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The Nuns

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The Nuns album cover
01
Savage
2:17
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02
Media Control
2:05
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03
You Think You're the Best?
2:08
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04
World War III
2:47
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05
Walkin' the Beat
2:58
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06
Wild
2:05
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07
Getting Straight
2:03
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08
Confused
1:22
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09
Child Molester
2:02
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10
Suicide Child
4:26
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11
Lazy
3:17
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Album Information
EXPLICIT

Total Tracks: 11   Total Length: 27:30

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They Say All Music Guide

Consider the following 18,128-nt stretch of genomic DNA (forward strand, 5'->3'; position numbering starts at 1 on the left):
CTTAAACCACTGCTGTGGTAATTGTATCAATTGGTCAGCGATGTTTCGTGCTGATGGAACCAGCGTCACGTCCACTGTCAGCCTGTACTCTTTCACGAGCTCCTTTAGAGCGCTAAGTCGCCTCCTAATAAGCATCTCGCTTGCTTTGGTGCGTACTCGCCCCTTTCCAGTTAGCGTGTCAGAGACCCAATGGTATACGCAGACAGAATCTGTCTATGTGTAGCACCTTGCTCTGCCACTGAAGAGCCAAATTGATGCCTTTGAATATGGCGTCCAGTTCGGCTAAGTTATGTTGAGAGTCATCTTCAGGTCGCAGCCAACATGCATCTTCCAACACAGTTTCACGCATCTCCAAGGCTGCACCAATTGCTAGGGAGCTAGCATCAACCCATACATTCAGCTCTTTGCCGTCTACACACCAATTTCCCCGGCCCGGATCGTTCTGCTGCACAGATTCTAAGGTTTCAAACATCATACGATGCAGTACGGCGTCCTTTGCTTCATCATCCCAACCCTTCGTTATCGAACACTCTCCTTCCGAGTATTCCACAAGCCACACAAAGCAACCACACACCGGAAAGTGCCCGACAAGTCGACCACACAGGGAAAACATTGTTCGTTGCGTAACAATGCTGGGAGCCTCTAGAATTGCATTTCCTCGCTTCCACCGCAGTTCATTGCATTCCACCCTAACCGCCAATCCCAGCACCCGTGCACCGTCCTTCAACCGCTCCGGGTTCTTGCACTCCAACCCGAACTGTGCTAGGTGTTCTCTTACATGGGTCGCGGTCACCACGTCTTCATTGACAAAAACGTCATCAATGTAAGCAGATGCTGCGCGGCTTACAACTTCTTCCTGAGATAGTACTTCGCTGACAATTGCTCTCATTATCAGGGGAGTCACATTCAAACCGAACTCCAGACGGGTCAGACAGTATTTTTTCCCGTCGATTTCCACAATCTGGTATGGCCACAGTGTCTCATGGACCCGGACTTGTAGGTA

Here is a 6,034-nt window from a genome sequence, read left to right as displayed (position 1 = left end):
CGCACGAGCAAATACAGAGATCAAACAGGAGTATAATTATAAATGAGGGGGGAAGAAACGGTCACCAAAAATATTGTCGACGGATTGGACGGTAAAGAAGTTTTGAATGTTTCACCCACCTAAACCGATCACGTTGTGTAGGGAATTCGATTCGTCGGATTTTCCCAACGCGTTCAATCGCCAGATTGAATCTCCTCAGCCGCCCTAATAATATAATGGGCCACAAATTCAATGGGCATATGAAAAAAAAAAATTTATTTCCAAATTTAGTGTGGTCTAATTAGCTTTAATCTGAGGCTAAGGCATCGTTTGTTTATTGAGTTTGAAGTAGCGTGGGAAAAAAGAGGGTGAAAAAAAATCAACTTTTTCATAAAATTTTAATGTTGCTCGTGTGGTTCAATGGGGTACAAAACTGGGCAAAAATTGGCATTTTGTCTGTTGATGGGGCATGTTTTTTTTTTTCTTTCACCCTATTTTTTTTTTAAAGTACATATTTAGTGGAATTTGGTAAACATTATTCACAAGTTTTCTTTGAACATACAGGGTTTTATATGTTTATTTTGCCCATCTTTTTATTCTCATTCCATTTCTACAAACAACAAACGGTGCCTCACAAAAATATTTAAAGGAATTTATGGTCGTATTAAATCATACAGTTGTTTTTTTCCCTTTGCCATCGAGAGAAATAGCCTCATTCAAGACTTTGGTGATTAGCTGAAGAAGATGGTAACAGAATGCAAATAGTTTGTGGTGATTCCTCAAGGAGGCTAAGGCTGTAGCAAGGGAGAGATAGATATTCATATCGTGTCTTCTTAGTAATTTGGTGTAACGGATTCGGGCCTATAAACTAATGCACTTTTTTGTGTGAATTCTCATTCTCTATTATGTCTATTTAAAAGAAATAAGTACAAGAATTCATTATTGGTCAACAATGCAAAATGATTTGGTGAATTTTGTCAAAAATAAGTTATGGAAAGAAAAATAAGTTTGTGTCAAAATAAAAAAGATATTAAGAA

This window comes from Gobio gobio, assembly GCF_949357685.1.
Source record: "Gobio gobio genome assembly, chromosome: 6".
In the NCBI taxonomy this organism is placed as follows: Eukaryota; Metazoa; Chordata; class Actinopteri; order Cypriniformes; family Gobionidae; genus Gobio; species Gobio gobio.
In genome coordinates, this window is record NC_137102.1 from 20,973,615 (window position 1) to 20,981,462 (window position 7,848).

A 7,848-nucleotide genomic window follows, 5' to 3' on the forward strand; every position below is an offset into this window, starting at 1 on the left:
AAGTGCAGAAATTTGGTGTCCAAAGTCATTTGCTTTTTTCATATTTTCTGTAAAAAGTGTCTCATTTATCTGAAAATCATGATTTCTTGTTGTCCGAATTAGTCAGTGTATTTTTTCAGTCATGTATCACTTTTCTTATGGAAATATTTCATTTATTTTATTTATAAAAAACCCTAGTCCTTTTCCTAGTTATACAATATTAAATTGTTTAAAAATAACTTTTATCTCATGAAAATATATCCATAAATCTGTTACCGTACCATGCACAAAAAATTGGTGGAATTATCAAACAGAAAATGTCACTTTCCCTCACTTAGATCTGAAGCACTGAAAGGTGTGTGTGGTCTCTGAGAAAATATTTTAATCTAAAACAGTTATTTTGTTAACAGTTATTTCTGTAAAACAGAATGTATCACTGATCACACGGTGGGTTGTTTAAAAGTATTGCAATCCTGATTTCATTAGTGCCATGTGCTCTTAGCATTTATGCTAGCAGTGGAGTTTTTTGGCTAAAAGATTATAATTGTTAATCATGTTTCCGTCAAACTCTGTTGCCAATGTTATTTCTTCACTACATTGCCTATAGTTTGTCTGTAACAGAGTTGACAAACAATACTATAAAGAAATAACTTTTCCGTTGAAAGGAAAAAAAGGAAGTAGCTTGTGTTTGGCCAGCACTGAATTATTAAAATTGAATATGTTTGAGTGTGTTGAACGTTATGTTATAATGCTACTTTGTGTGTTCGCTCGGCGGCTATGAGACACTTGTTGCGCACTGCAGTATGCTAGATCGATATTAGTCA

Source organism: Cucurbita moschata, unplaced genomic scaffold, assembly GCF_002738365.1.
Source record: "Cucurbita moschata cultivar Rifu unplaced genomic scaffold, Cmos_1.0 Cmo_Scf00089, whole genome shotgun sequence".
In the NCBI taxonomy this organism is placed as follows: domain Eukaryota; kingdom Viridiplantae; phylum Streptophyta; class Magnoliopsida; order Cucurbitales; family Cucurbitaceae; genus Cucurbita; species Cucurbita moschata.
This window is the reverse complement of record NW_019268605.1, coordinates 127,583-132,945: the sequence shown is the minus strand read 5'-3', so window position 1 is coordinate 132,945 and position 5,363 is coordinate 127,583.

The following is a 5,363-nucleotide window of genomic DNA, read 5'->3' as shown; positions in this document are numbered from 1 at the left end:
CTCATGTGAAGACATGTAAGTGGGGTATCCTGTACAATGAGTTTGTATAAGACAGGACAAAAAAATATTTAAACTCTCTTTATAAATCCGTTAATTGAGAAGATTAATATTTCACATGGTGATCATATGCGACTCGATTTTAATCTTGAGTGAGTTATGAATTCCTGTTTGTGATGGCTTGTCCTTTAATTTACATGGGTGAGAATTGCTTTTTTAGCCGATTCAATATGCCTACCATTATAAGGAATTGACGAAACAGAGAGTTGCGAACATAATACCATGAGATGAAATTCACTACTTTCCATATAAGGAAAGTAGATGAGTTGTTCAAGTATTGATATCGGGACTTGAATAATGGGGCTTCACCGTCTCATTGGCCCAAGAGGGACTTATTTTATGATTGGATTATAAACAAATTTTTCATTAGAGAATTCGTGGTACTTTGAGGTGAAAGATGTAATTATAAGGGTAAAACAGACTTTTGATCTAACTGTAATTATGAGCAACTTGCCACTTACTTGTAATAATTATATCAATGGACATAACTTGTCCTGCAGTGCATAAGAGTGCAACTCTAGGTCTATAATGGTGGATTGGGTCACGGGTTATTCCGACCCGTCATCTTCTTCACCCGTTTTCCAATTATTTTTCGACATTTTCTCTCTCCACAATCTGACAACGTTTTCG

San Francisco punks the Nuns are remembered today — if at all — as the first blip on Alejandro Escovedo’s march to finding his voice as a singer/songwriter. But that’s not fair, because the Nuns had no trouble standing out in a scene that produced such a wealth of distinctive bands. No less than three people share the microphone, though Jennifer Miro — who sounds uncannily like her Blondie counterpart, Deborah Harry — possesses the most appealing voice. Miro’s glacial keyboards also carry the main melodic load on tracks like “Suicide Child” — which laments a friend’s self-destruction — and “&Walkin’ the Beat,” a salute to city night life. Guitarist Pat Ryan is also a distinctive presence, lending the appropriate quota of muscular barre chord parts on “Media Control,” “World War III,” and “Child Molester” — which takes an unlikely look at the issue from the offender’s eyes (“Where are they gonna put me?”). Old friends also fall out in “Getting Straight,” which gives the punk-versus-mainstream wars yet another airing. But it’s Miro’s barbed charisma that captivates — whether she wants someone to be her “Savage,” proud of being “Wild,” or simply “Lazy.” The latter number is a solo piano ballad on which Miro asserts that falling in love is too bothersome, so she’d rather just watch TV. It’s a lovely admission of vulnerability from behind the hardbitten sheen. Where the Nuns could have gone from here is anybody’s guess — since this is such a schizophrenic album — but worth revisiting as a minor classic of the late-’70s punk era. – Ralph Heibutzki

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